‘I cannot but conclude that the bulk of your natives, to be the most pernicious Race of little odious Vermin that Nature ever suffered to crawl upon the Surface of the Earth.’
Jonathan Swift, ‘Gulliver’s Travels’.
I have never forgotten ploughing my way through Gulliver’s Travels as one of our set books for English. I must have been about twelve. I hated it! Complex in the extreme, it was probably my first introduction to satire but 18th Century politics held little interest for me then – or now – and the hidden references were a proverbial minefield at the hands of an enthusiastic English teacher who demanded the same of her pupils. I finished it, under duress, but the book remains buried on the shelves, its title not one I have any desire to revisit.
For me, however, Gulliver’s Travels is also synonymous – rightly or wrongly – with the word ‘misanthropy’, its author, Jonathan Swift, commonly regarded as a misanthropist: ‘a person who dislikes humankind and avoids human society’, according to Google. I never forgot that word, nor its definition, Pop and I, forever, recognising traits in ourselves with, perhaps, emphasis on ‘traits’. For neither of us could be accused of disliking our fellow beings; rather, we, merely, prefer/red to be selective in our friends and chosen company!
So, there are degrees of misanthropy and, clearly, its traits are inherent. Pop and I were alike in so many ways, primarily in our shared sarcastic humour, but neither of us was ever a fan of people, in general. Ironically, an acclaimed Consultant Psychiatrist, his job was all about people and not only was he superb at it but he was extremely popular in his field. The characters he met, the stories he could tell, he bore witness to human nature in all its glory and he would often say that the murderers he met were among its nicest! For clarification, occasionally his remit involved the psychiatric assessment of those awaiting trial for legal purposes …
Humour defined him but he was an only child and enjoyed his own company. An avid reader he, also, loved listening to the radio, the World Service being his favourite. Never one for crowds, he chose his friends and those he wished to spend time with and those lucky enough to earn his trust and friendship were rewarded with the same, and unfailing loyalty. His best man – whom he had met at school, if I remember correctly – was a friend for life (and the minister at my wedding!), as were his close-knit colleagues at Stratheden. A proud member of the R&A, golf was his other love and he played every Wednesday and Saturday with his three partners-in-crime, relishing the ritual drinks in the Big Room afterwards, followed by lunch in the panelled dining room upstairs. A man of routine in every way, the company he sought was on his terms, as much as possible. He either liked or disliked those he met instantly – and there was no disguising it! All very amusing if it didn’t happen to be one of my friends for he was never one to suffer fools – not that I am suggesting my friends were fools! Anyway, on the subject of friends, I shall never forget him telling me that, realistically – at the end of the day – one is lucky to count one’s true friends on one hand. He did. They were the lucky ones.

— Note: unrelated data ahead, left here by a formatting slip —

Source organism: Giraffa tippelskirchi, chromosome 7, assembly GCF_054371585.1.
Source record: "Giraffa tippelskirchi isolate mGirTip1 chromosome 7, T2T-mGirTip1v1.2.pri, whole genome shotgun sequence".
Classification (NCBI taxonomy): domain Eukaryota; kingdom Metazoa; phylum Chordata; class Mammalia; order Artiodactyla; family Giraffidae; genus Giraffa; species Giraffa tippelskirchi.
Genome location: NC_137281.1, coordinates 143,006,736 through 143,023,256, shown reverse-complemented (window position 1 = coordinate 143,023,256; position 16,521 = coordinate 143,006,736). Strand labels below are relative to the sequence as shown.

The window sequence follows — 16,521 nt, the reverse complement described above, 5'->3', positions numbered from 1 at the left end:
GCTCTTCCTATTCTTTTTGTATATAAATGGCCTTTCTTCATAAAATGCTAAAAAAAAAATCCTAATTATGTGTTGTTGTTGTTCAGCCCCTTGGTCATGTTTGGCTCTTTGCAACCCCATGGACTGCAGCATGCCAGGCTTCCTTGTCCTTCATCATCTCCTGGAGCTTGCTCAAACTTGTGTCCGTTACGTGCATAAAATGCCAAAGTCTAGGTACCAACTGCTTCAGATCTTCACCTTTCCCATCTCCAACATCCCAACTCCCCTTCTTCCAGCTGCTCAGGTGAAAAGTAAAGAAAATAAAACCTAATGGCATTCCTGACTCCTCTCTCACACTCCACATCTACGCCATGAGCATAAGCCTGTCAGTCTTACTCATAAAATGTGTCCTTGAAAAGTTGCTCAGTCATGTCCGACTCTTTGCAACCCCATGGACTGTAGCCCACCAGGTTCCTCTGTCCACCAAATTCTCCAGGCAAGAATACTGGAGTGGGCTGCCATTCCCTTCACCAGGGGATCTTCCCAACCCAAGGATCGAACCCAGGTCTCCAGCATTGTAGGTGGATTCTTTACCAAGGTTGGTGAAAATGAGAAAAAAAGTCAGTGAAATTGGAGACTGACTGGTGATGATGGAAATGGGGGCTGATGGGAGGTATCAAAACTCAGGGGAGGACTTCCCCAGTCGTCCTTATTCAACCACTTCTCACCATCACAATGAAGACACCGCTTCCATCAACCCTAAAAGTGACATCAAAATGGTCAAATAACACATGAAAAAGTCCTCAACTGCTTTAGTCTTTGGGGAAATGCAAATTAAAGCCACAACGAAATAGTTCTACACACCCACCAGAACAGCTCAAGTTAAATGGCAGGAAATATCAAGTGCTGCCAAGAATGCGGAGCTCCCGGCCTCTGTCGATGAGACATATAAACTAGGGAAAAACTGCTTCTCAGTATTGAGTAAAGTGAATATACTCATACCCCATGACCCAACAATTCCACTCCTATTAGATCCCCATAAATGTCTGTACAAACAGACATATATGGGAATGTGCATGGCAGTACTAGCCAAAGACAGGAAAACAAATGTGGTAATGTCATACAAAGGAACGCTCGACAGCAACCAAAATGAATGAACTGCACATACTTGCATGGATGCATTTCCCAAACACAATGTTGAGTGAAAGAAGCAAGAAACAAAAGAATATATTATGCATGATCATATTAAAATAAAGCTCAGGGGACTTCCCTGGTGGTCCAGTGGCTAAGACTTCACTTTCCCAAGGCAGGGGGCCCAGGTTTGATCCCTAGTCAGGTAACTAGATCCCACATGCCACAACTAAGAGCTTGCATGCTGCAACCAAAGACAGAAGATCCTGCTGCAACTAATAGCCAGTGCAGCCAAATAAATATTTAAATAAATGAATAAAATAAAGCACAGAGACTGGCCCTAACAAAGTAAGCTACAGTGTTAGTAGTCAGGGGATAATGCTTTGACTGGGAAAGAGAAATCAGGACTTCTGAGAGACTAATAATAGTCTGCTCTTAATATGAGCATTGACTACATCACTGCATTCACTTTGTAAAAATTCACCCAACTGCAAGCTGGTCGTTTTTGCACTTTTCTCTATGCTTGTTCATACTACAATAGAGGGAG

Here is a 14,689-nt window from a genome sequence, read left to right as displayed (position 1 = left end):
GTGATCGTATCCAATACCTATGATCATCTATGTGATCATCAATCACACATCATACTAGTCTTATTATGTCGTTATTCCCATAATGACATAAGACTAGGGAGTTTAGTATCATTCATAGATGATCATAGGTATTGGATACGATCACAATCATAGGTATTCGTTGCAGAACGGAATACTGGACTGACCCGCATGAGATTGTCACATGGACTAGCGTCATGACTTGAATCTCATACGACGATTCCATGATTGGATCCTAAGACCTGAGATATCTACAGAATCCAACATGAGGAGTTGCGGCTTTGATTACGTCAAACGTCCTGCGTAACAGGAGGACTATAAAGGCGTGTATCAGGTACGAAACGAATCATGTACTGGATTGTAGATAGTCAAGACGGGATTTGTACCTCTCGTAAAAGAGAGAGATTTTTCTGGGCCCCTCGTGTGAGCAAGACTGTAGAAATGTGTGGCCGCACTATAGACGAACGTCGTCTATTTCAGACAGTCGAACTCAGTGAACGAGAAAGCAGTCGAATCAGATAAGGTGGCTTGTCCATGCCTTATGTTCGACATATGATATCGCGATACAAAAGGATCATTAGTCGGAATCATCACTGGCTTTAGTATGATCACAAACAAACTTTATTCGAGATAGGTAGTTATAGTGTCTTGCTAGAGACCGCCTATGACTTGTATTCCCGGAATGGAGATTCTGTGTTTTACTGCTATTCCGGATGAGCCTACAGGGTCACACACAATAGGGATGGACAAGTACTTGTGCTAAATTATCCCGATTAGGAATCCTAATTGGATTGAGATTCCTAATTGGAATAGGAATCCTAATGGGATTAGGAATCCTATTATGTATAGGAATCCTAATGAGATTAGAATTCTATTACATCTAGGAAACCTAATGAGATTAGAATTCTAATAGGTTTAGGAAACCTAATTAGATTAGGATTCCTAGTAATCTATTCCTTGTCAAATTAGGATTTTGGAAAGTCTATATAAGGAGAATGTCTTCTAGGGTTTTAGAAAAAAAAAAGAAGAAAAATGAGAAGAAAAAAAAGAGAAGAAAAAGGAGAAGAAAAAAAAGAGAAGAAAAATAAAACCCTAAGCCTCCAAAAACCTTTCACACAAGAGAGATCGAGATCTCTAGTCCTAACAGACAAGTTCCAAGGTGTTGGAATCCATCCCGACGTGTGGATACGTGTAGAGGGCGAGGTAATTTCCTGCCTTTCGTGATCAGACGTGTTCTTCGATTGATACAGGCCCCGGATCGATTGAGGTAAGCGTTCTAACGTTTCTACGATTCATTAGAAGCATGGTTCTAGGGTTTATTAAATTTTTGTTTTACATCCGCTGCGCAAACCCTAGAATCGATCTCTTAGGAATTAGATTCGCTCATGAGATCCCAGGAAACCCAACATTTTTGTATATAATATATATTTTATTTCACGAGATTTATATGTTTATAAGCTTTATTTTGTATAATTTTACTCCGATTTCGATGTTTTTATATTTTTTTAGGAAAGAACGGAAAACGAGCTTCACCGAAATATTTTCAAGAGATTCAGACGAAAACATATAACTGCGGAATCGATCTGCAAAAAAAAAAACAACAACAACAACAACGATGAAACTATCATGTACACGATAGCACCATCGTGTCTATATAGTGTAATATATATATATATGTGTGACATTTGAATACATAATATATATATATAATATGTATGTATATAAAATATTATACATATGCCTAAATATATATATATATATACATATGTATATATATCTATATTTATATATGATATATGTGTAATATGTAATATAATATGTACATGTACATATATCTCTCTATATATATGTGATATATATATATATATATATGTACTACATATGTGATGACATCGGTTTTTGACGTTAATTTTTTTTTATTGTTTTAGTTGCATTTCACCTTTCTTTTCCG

I am exactly like him in all of the above. Content in my own company, I have little desire to be amongst strangers, rather choosing to spend quality time with those I value. Like Pop, never one for small talk or social climbing, my mother’s efforts were wasted on me. Happy with my circle of friends in Edinburgh, she was desperate that I go to London – as my sister before me – to ‘broaden my horizons’. In translation, that meant making an effort to find a husband of suitable pedigree and wealth! As the saying goes, one can take a horse to water but one can’t make it drink …